On or near Bedford Common
Among the many local arts organizations which have tents on Bedford Common to share their interests (and items for sale):
Bedford Center for the Arts Photo Group is all about appreciation and improvement in photography, both technically and artistically. Members are 100% non-competitive and hold twice-monthly virtual meetings featuring top-notch presentations on diverse aspects of photography and also constructive critiques of member-submitted images by professional photo educators. Several members will be on hand to talk about the group, about photography in general, and some will exhibit/sell their work.
The Bedford Arts and Crafts Society (BACS) is Bedford’s longest-running arts organization. The BACS tent and tables on the Bedford Common will share information about the organization, feature samples of members’ vibrant craftwork, and provide the opportunity to purchase original 4“ x 4” mini-paintings and art cards by talented BACS artists. There will also be a demonstration of gel press printing. Try your hand at this easy art and bring home a masterpiece of your own!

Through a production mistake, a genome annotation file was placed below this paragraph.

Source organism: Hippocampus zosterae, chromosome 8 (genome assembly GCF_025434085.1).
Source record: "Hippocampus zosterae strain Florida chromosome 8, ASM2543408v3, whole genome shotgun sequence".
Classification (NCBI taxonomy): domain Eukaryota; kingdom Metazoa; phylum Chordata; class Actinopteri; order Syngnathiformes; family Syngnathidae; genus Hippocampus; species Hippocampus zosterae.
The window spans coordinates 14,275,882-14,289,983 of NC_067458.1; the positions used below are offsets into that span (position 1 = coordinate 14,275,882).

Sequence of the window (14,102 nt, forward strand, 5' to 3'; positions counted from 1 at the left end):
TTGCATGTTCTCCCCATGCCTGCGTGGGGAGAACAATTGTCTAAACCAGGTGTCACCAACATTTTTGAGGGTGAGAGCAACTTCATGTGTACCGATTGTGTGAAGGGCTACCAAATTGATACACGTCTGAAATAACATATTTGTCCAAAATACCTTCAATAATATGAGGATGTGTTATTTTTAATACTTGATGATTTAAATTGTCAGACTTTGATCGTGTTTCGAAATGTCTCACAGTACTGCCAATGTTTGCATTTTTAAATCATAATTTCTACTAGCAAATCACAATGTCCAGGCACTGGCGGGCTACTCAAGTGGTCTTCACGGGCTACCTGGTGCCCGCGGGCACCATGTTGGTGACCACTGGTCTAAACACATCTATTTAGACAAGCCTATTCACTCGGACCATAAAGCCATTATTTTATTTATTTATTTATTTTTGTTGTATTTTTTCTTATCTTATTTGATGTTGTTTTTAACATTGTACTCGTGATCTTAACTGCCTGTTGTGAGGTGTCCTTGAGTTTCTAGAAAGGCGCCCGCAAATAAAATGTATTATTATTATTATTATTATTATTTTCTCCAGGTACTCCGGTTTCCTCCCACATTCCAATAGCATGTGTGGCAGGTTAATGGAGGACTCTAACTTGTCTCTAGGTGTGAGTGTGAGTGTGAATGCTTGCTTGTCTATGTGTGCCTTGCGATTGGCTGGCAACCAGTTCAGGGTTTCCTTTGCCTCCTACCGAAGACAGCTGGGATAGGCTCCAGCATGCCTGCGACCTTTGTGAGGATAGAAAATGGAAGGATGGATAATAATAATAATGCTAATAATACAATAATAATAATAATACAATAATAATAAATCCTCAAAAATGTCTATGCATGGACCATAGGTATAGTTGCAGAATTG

The Gallery@First Parish features the work of Brogan Joe Murphy. An impressionist, Murphy brings a special set of skills to his work.
Crescendo Suzuki Violin Studio of Bedford will perform “Spring” and “Summer” from Antonio Vivaldi’s “The Four Seasons” at 10 a.m. in the sanctuary of First Parish to help celebrate Bedford’s Cultural District opening. The performance will be accompanied by a slideshow of students’ artwork that illustrates the poetry associated with the music.